Moderately challenging paths took me past three spectacular waterfalls, across swing bridges and through deep green jungle. During the rainy (or so-called “green”) season (May to November in this part of the country) guests will be happy about El Silencio’s free shoe “de-gooping.” In the dry season the trails are goop-free.
The bungalows are surprisingly chic with a muted brown, tan and white color scheme and lots of rich wood. The large, light-filled bathrooms feature marble floors and an impressive 4” thick 6’ long single slab of marble around the sink. Lamps bases are made from wonderful chunks of weather-beaten wood.
Spacious wood decks have comfy rockers on them and every bungalow has an outdoor Jacuzzi which is filled with spring water which is not treated with chlorine. The Jacuzzis take two hours to heat up, however, which isn’t very eco. To that end, the owners spent nearly two years getting permits to build a small scale hydroelectric facility on their land. The permits have just come through and work should begin this year. Karin believes the hydro project will produce enough energy to power the lodge (and all those Jacuzzis) with enough left over to supply the local community as well.
Nearly 75% of the wall space in the bungalows is taken up with windows. This allows you to fully appreciate the views of the surrounding forest and ever changing weather, but it also makes it very hard to efficiently heat the rooms. Temperatures take a nosedive at night and the bungalows are, surprisingly, not very well insulated. I could see straight through spaces between some of the floorboards in my room and the walls actually conducted the cold.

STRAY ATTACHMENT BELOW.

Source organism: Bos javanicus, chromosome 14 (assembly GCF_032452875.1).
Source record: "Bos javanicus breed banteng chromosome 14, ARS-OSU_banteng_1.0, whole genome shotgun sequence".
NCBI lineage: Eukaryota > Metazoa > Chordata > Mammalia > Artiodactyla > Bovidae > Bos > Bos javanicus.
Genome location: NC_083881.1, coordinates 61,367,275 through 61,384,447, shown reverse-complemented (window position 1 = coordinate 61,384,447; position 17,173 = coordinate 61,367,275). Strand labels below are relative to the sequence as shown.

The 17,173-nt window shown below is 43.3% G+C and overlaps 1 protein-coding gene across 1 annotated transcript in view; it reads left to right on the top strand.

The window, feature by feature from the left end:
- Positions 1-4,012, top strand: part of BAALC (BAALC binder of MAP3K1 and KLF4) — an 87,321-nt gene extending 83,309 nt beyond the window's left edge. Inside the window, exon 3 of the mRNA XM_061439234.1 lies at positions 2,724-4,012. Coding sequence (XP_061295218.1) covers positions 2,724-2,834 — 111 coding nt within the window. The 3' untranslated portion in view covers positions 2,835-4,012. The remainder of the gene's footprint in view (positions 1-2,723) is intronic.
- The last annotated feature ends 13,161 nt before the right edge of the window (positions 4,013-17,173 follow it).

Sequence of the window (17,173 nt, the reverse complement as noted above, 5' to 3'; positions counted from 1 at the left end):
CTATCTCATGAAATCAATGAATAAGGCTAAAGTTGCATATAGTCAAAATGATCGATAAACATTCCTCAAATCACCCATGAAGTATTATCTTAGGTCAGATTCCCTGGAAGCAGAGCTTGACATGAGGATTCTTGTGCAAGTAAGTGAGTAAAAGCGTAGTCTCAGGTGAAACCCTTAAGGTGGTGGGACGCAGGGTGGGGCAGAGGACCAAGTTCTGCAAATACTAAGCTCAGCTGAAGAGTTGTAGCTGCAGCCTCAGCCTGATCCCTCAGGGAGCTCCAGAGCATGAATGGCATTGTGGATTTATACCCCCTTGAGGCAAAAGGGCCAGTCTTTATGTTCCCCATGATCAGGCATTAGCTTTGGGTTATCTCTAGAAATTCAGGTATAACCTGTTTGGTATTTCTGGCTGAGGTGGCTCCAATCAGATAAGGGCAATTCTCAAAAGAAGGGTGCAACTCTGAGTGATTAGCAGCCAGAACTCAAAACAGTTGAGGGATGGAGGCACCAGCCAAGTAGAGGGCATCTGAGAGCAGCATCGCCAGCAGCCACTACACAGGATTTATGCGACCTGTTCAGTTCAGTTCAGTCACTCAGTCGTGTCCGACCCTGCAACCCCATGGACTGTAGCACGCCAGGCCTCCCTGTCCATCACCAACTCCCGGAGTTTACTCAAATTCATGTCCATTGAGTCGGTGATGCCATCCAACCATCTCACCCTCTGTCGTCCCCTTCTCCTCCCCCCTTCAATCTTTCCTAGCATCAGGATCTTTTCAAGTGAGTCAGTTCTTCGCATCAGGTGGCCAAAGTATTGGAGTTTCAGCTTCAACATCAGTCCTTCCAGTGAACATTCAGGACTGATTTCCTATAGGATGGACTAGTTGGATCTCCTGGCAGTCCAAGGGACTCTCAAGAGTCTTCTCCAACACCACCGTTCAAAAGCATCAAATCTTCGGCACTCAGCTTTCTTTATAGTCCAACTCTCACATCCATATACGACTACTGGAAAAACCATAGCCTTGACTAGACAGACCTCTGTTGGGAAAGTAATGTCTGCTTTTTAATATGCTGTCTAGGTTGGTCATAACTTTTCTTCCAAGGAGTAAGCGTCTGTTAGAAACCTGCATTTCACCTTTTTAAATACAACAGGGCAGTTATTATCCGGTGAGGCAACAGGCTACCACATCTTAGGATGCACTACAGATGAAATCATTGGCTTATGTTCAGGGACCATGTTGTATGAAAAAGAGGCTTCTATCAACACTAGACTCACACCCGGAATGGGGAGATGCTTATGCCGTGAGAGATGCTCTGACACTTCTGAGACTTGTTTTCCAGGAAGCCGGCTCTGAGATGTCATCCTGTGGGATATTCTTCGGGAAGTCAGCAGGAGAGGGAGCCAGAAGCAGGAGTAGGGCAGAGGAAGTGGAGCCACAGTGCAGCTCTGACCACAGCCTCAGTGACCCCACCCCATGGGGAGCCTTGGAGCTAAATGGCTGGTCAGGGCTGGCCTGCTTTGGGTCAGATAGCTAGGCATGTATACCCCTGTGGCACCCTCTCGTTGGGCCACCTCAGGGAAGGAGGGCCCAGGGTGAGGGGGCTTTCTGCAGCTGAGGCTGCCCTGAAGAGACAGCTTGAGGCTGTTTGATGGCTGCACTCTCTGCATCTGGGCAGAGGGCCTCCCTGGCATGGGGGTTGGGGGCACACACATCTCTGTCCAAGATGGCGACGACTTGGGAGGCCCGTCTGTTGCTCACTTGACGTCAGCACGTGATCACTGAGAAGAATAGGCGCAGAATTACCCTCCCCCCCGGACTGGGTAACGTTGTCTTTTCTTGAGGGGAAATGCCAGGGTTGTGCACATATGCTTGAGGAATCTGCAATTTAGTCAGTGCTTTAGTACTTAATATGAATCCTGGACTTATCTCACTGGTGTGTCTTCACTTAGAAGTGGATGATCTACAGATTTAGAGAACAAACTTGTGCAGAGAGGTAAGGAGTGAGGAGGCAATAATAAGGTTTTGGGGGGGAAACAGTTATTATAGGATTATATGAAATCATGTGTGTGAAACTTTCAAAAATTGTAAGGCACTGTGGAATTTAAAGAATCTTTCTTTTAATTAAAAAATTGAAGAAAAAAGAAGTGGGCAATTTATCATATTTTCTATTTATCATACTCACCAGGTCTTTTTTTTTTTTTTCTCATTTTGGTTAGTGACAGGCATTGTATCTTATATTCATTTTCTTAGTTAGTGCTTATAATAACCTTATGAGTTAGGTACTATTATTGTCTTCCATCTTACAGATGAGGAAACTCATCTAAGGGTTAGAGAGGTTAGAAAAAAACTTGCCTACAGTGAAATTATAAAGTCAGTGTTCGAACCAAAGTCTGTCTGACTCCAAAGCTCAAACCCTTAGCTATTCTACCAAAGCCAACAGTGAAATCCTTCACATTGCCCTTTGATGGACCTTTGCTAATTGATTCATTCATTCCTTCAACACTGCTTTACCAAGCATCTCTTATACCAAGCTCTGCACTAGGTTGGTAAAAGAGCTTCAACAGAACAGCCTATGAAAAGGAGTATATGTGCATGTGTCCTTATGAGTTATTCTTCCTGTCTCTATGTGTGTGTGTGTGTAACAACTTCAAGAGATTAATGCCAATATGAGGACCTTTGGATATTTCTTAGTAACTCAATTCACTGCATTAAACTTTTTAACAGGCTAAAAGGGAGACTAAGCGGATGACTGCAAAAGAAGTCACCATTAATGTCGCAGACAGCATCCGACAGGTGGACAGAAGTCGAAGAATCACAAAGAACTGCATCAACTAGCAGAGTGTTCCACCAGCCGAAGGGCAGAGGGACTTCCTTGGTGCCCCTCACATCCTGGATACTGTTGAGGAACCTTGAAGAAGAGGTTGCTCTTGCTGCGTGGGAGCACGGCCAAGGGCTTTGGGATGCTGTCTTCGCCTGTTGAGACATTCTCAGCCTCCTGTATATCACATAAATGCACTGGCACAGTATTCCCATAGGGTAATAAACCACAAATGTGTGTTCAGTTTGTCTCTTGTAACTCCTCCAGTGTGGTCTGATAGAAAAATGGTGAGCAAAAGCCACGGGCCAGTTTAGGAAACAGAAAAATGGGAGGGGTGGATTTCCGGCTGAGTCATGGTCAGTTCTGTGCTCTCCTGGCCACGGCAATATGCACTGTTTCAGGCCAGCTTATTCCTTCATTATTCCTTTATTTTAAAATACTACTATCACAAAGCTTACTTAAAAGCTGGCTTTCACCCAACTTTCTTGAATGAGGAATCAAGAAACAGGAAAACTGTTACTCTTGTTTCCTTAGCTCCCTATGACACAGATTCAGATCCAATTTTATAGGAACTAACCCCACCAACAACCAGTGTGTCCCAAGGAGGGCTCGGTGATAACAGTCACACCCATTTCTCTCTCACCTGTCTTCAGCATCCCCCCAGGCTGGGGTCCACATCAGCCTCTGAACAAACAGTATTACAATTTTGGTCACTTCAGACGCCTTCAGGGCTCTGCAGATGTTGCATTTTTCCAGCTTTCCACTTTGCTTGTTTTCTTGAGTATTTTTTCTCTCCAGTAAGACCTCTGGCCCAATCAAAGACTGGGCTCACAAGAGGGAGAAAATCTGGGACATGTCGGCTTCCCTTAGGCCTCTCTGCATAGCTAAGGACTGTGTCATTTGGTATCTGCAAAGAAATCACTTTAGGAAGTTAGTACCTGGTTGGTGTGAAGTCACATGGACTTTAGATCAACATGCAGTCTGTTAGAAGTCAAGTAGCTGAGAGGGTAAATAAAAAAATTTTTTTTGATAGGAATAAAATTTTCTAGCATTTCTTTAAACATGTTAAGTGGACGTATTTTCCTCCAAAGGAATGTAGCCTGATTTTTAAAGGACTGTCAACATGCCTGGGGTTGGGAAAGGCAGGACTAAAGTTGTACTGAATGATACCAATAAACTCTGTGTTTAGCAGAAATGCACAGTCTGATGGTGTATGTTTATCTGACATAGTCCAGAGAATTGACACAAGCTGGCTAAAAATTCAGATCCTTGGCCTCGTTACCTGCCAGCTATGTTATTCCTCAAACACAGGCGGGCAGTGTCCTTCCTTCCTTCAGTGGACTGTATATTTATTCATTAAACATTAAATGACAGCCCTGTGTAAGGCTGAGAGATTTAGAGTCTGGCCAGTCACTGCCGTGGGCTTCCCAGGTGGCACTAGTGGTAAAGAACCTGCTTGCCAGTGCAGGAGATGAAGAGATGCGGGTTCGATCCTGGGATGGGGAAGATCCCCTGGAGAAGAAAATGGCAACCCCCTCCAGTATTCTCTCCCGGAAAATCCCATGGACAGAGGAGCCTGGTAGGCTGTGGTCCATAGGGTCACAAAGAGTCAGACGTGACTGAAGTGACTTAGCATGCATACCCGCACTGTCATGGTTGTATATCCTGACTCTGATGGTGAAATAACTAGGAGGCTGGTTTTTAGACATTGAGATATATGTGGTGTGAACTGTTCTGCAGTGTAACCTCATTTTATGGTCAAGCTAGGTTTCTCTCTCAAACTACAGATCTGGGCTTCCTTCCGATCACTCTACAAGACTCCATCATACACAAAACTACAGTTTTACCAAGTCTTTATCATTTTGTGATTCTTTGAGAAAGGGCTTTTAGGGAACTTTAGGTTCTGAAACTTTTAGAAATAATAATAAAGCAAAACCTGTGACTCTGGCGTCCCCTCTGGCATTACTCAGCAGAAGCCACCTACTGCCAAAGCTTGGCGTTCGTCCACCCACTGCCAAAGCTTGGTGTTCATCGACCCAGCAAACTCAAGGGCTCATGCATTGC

The retreat’s web site still touts them, but management has removed the gas fireplaces that were originally installed in each bungalow. They were too complicated to use and during the coldest weather the gas and oxygen separated in the tanks rendering the fireplaces useless. The fireplaces were replaced with electric space heaters which mostly warm your room. Indulgent bedding does the rest with the help of hot water bottles placed between your sheets at turndown.
I was unaware of this touch and yelped when I climbed into bed and my foot touched the warm lump in its fluffy sleeve, thinking it was a critter. Though the daytime sunlight quickly raises the temperature in the suites, heaters must be turned on as soon as the sun goes down to stave off the chill. I was excited about the locally made slippers in my room but the flat envelope of fabric with a rubberized sole proved tricky to walk in (you have to shuffle along like a geisha to keep them on your feet) and absolutely not warm enough.